Resilience: Finding Strength When You Hit a ‘New Low’

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It’s important to remember if you keep pushing forward and don’t give up, you can make a better life for yourself.

 

Today I want to talk about some of my low points and coming out the other side.

Being hospitalized due to my undiagnosed bipolar disorder was a low time. But there were many others.

Shortly after getting out of the hospital, my wife Heather and I lost our house. We were essentially homeless. Fortunately, some acquaintances let us live in their basement. It was small and had only one room with a door that Heather and I took. The kids, who were 8 and 6, slept on air mattresses in an alcove under the stairs.

At Christmas, we couldn’t afford a tree, so we decorated a chair and put what presents we could afford on it and under it. This was a very low point.

A year later, I took a class at Portland State University. I was still very sick, but had to do something to move forward.

At school, there would be meetings at lunch-time for different groups. Often there would be food. In the mornings, I would look at the event list and find out which rooms groups were meeting in. And then, as the meeting ended, I would slip in to see if there was any food leftover. If there was, I would eat it for lunch.

Then one day I slipped into a room when everyone left. I was hungry, but there was no food left over, except a half-eaten slice of pizza. I hesitated, then picked it up and ate it—and I realized how far I had fallen.

But I did not get stuck there. I did not give up. And I see that with other folks with a mental illness.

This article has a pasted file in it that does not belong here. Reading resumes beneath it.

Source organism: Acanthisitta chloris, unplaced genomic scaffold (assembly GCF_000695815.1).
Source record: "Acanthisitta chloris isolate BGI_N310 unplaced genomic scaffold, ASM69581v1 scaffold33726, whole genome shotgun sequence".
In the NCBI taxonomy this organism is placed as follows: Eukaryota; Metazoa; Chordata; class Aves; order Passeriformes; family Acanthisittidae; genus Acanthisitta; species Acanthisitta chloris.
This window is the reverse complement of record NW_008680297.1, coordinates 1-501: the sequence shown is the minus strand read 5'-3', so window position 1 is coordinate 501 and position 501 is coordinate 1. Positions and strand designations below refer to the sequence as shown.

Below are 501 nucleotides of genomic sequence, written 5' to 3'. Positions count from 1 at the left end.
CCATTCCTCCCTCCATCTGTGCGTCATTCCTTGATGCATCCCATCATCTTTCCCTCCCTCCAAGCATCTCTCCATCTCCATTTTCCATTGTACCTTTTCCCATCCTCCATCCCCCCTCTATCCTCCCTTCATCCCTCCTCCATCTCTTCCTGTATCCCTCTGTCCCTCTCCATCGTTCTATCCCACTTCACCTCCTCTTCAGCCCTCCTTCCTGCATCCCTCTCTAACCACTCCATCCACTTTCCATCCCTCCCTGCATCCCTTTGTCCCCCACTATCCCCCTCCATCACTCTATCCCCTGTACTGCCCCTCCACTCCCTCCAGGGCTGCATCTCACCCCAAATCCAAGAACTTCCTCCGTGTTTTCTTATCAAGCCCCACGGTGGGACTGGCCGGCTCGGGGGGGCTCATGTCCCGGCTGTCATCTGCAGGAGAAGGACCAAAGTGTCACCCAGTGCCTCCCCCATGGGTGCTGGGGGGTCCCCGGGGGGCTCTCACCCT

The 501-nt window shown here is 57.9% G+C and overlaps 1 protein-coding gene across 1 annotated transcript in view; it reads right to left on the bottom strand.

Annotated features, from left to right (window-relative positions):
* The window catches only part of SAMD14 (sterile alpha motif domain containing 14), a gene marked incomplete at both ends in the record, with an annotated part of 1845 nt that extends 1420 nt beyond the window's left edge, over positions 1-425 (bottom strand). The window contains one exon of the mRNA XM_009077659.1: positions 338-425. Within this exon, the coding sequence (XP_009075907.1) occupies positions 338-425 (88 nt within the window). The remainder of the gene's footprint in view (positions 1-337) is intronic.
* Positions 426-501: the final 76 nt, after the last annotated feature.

We are amazingly resilient.

This resilience is a strength that helps us persevere and move forward with hope for a better future.

This is Dave Mowry for bp Magazine’s bphope Vlog.

Learn more about bipolar disorder and resilience:

Bipolar and Resilience: Get Going When You Can’t Get Up

Coping, Resilience, and Post-Traumatic Growth

Finding Hope When You Are Faced with Being Homeless 

 

About the author
Dave Mowry is the author of the new book, “No Really, We Want You to Laugh. Mental Illness and Stand-Up Comedy: Transforming Lives.” The book tells the story of Dave and five others whose lives have been impacted by mental illness Dave has bipolar disorder and severe anxiety and suffered in silence for most of his adult life Five years ago Dave took a stand-up comedy class and it transformed him by showing him how to find humor in his darkest experiences. Dave now teaches stand-up comedy to other folks with a mental illness and sees the same transformation happen in them. Dave recently received the Community Champion Award for his work in mental illness in Oregon. He speaks regularly to large and small groups and was interviewed on the Think Out Loud program on Oregon Public Radio after the Robin Williams suicide. Dave was also featured in an article by The Oregonian newspaper in 2011. The article focused on the fact that most people with a mental illness are not dangerous or threatening. Dave worked as a peer support specialist for NAMI from December 2010 to December 2014. During this time he worked with well over 1200 people and this experience informs his writing, teaching, speaking and performing. Dave and stand-up class graduates perform regularly to audiences from 50 to 500 people in Oregon and Southwest Washington shattering stigma one joke at a time. Dave lives just outside Portland, Oregon with his wife Heather, daughter Meghan and grandson Van.
8 Comments
  1. We truly are resilient! Thank you for the reminder that there is hope for a better future.

  2. Your comments lifted my spirits today. Thank you.

  3. Thank you Dave for sharing. I suffer with Bipolar disease too. And so does my eldest son. It has made our relationship difficult at times although we love each other very much! I am very scared atbthe moment because I just bought a home and am worried that the Bipolar is getting in the way of decision making. I have asked for input from a dear friend. Hope everything works out for both of us! ML

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